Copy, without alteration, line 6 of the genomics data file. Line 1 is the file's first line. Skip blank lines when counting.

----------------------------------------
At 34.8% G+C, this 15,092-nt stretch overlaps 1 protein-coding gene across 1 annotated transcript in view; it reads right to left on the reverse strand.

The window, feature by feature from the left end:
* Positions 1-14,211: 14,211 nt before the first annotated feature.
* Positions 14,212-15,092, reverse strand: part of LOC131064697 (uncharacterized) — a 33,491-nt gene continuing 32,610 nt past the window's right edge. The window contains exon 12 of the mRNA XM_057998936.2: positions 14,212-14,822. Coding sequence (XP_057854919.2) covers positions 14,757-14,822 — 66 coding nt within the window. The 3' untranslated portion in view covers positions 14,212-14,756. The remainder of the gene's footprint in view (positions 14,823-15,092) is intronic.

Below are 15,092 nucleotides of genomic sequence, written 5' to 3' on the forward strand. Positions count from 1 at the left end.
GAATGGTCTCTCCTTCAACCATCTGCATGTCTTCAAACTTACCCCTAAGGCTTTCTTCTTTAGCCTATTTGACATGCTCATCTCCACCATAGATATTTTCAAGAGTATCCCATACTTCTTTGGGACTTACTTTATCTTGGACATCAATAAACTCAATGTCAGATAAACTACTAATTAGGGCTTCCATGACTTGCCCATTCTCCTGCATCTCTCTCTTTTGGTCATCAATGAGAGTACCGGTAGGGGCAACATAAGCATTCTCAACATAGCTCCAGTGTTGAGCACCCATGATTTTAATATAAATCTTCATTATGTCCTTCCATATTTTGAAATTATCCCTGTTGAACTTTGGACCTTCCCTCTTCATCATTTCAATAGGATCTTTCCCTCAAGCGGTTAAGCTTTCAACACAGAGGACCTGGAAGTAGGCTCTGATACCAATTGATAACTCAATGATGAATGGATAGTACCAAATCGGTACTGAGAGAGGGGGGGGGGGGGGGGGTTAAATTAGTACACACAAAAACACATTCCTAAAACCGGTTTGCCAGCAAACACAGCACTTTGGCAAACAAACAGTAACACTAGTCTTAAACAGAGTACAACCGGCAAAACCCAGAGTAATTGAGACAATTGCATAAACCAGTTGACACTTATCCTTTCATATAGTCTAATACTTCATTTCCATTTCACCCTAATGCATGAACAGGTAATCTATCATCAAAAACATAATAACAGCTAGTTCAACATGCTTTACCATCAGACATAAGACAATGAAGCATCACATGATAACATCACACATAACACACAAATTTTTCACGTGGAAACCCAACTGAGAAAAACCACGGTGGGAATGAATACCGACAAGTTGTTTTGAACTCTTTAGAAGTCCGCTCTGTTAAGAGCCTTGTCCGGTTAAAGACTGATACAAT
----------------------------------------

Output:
GAATGGTCTCTCCTTCAACCATCTGCATGTCTTCAAACTTACCCCTAAGGCTTTCTTCTTTAGCCTATTTGACATGCTCATCTCCACCATAGATATTTTCAAGAGTATCCCATACTTCTTTGGGACTTACTTTATCTTGGACATCAATAAACTCAATGTCAGATAAACTACTAATTAGGGCTTCCATGACTTGCCCATTCTCCTGCATCTCTCTCTTTTGGTCATCAATGAGAGTACCGGTAGGGGCAACATAAGCATTCTCAACATAGCTCCAGTGTTGAGCACCCATGATTTTAATATAAATCTTCATTATGTCCTTCCATATTTTGAAATTATCCCTGTTGAACTTTGGACCTTCCCTCTTCATCATTTCAATAGGATCTTTCCCTCAAGCGGTTAAGCTTTCAACACAGAGGACCTGGAAGTAGGCTCTGATACCAATTGATAACTCAATGATGAATGGATAGTACCAAATCGGTACTGAGAGAGGGGGGGGGGGGGGGGGTTAAATTAGTACACACAAAAACACATTCCTAAAACCGGTTTGCCAGCAAACACAGCACTTTGGCAAACAAACAGTAACACTAGTCTTAAACAGAGTACAACCGGCAAAACCCAGAGTAATTGAGACAATTGCATAAACCAGTTGACACTTATCCTTTCATATAGTCTAATACTTCATTTCCATTTCACCCTAATGCATGAACAGGTAATCTATCATCAAAAACATAATAACAGCTAGTTCAACATGCTTTACCATCAGACATAAGACAATGAAGCATCACATGATAACATCACACATAACACACAAATTTTTCACGTGGAAACCCAACTGAGAAAAACCACGGTGGGAATGAATACCGACAAGTTGTTTTGAACTCTTTAGAAGTCCGCTCTGTTAAGAGCCTTGTCCGGTTAAAGACTGATACAAT